• The Club will delay an internal disciplinary or misconduct investigation while a criminal or local authority investigation takes place.

If a member of staff suspects abuse is taking place, or a report/allegation of abuse has been disclosed to them, where possible the Safeguarding Manager or a Safeguarding Officer should be contacted as early as possible. However it is recognised that an individual may need to respond to a situation immediately and prior to such contact if the nature of the suspicion or report is putting the child concerned in immediate danger.

If the concern or allegation relates to the Safeguarding Manager or any senior member of staff, contact directly the Local Authority Designated Officer (LADO) for Lancashire; Tim Booth ( or 01772 536694).

Staff should:

  • Listen carefully rather than question the child directly.
  • Stay calm and not offer their personal opinions/thoughts.
  • Be aware that medical or criminal evidence may be relevant.
  • Tell the child that you are listening and taking what they say extremely seriously.
  • Seek medical attention if necessary.
  • Take further action – they may be the only person in a position to prevent future abuse.
  • Inform the Safeguarding Officer and/or the Safeguarding Manager of the information or another senior member of staff if these are not available.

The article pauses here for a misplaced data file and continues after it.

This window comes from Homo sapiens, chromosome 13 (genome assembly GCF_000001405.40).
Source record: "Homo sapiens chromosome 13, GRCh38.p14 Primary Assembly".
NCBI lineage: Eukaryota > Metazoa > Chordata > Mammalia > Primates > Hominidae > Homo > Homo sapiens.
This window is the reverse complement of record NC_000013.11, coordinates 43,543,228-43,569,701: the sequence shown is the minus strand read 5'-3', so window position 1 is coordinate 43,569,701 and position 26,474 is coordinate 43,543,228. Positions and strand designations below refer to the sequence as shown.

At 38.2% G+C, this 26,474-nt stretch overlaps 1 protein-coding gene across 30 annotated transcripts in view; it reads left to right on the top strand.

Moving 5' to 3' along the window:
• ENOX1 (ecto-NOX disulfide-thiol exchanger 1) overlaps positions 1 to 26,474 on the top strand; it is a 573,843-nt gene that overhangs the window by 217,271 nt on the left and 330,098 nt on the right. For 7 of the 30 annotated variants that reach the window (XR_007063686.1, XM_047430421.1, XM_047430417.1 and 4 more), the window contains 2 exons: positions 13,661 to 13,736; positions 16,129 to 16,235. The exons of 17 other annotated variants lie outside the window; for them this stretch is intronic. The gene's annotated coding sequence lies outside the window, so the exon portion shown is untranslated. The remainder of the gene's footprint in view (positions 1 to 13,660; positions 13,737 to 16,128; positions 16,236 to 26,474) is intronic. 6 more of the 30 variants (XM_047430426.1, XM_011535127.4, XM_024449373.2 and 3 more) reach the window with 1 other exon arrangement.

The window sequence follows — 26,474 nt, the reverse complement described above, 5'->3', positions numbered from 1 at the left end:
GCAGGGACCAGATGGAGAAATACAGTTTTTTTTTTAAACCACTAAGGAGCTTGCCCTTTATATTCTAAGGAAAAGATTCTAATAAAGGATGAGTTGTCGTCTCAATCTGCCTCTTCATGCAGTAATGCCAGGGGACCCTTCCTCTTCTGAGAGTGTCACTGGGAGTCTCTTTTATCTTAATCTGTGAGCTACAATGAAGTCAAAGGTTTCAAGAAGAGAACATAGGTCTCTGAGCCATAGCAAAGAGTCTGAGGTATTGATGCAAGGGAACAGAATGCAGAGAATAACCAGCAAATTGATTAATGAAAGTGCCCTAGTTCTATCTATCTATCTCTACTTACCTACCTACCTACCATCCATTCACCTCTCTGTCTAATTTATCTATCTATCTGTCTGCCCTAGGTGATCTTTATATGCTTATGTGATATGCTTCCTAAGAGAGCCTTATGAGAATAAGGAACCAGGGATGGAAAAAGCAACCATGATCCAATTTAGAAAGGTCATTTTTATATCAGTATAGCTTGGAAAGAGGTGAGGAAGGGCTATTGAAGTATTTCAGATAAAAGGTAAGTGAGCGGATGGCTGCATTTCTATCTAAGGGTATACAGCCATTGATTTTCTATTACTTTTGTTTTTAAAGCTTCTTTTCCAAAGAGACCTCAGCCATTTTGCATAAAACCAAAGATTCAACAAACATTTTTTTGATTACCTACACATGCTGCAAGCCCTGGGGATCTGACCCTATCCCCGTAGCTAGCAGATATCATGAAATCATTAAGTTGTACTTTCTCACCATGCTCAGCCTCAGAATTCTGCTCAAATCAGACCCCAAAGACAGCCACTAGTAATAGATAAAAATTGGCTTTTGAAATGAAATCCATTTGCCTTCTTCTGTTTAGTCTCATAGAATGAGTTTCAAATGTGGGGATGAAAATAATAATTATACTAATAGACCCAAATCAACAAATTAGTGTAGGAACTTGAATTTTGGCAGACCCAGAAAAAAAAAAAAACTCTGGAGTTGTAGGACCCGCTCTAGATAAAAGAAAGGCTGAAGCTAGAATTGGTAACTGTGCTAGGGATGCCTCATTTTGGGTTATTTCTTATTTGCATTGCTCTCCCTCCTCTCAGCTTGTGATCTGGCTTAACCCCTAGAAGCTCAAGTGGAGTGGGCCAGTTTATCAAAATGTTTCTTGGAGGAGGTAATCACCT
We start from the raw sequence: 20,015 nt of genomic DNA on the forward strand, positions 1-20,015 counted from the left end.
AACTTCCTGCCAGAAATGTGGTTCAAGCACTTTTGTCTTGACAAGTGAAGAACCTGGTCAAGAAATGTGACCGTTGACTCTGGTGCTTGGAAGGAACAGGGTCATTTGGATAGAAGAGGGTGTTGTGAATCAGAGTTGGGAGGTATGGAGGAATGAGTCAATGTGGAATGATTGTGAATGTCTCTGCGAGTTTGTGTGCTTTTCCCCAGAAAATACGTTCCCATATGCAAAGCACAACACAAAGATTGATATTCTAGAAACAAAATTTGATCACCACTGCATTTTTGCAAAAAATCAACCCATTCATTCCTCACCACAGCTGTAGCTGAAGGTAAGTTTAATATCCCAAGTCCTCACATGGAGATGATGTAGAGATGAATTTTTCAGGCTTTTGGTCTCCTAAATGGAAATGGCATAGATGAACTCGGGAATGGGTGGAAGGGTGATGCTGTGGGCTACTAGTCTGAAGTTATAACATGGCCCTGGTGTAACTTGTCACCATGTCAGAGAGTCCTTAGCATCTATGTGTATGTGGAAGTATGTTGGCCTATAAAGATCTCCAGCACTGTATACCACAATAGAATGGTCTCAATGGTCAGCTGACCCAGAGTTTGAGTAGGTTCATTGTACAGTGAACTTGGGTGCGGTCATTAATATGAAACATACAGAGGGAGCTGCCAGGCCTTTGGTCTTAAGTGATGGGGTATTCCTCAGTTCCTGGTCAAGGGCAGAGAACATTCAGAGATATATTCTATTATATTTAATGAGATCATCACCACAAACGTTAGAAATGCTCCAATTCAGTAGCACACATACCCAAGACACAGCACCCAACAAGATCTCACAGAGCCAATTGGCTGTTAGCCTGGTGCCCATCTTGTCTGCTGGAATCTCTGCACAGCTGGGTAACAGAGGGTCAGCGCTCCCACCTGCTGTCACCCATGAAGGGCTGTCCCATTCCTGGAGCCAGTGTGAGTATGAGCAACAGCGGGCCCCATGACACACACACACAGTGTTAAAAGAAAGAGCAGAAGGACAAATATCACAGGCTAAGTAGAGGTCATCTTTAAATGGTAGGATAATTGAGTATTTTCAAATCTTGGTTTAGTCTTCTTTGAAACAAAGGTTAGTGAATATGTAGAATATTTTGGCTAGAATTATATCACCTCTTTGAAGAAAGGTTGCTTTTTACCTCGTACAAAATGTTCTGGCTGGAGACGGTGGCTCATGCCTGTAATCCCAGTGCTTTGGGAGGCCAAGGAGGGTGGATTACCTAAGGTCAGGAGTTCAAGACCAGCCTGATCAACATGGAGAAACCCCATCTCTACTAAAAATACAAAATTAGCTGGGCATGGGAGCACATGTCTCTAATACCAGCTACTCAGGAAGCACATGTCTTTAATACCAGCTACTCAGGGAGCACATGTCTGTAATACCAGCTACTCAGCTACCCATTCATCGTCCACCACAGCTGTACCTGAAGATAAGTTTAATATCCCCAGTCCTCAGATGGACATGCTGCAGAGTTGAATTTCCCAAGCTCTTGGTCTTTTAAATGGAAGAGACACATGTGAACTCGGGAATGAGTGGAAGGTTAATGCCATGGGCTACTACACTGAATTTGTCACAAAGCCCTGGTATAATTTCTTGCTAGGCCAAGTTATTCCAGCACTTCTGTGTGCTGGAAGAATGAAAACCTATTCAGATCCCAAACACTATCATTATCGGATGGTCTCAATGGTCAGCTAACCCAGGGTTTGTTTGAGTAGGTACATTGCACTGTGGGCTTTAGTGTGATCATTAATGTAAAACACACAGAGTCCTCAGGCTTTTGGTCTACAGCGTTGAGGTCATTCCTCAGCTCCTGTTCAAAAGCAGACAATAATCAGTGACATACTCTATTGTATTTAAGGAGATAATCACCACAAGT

• Write down everything said (in their words as far as possible) and what was done – accuracy and detail is important. Keep this information stored in a secure place. Concerns can be recorded of the Safeguarding Reporting Form (template shown below). 

Safeguarding Reporting Concern Form

Please complete within 24 hours and send to:

Date of Concern:





Details of the person who is raising their concern:







Name of Venue:



Telephone Number:







Details of the person you are raising a concern about:





Role (please circle):





Adult at Risk


Member of Staff






Date of Birth:




Home Address:




Telephone Number:









Details of the parents/carers (if applicable): 







Telephone Number:







Nature of the concern: 

Circumstances (include ALL of the information known to you):












Details of any disclosures (include ALL of the information known to you, including any verbatim comments):











Injuries seen:











Witnesses (include full details, including name, role and contact details):